US 4023200 A
The red, green and blue color signals are, respectively, applied to the base of three transistors, each connected as a common emitter stage. A constant current source has an output terminal connected to that side of the emitter resistors not connected to the respective emitter. The conductivity of the emitter resistors is proportional to the coefficients in the equation Y=k1.sup.. R+k2.sup.. G+k3.sup.. B where Y is the luminance signal. For the PAL system, the color difference signals are then derived from the collector of the emitter follower stage receiving the red and green signals and the luminance signal is derived at the constant current output terminal. For the NTSC system, the same signals are derived from the same terminals, but an additional coupling resistor is added between the emitter of the transistor receiving the blue signal and the other two emitters.
1. A matrixing circuit for NTSC color television systems operative for receiving R, G and B color signals and deriving therefrom each of the requisite NTSC color difference signals -I and Q and also the NTSC luminance signal Y, the matrixing circuit comprising a voltage source having first and second source terminals; a first, a second and a third transistor each having a base, a collector and an emitter, the first, second and third transistors being respectively adapted to receive at their bases the R, G and B color signals, the collectors of the three transistors being all connected to the first source terminal; a first, a second and a third emitter resistor each having one terminal connected to the emitter of a respective one of the three transistors, the three other terminals of the emitter resistors being connected in common to a common junction; a constant current source connected between said common junction and said second source terminal, the conductivities of the three emitter resistors standing in the ratio k1 : k2 : k3`, where k1, k2 and k3 are the coefficients in the NTSC luminance signal equation Y = k1 R + k2 G + k3 B, so that an NTSC luminance signal Y develops at said common junction upon application of R, G and B color signals to the bases of the first, second and third transistors, respectively; and a first phase shift resistor connected between the emitters of the first and third transistors and a second phase shift resistor connected between the emitters of the second and third transistors, the first and second phase shift resistors having resistance values such as to cause the development of the NTSC color difference signals -I and Q at the collectors of the first and second transistors, respectively, upon applicaton of R, G and B color signals to the bases of the first, second and third transistors, respectively.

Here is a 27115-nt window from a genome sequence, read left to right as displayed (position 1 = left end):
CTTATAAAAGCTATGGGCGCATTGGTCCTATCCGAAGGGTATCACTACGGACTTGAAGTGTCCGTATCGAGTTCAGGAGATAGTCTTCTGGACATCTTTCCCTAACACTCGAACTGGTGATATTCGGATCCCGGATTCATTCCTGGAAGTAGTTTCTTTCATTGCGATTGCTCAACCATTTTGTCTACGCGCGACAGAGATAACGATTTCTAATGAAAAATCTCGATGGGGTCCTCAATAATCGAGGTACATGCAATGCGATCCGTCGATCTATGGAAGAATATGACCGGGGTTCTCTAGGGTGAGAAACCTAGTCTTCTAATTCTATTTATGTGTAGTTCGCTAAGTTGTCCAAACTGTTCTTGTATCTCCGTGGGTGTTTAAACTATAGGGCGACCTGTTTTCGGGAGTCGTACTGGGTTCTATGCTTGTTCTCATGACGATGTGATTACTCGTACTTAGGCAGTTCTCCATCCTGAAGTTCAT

2. The matrixing circuit defined in claim 1, the matrixing circuit being an integrated circuit.
3. The matrixing circuit defined in claim 1, the matrixing circuit being a thin-film integrated circuit.
4. The matrixing circuit defined in claim 1, further including a first, a second and a third collector resistor, the collectors of said first, second and third transistors being connected to said first source terminal by respective ones of said first, second and third collector resistors.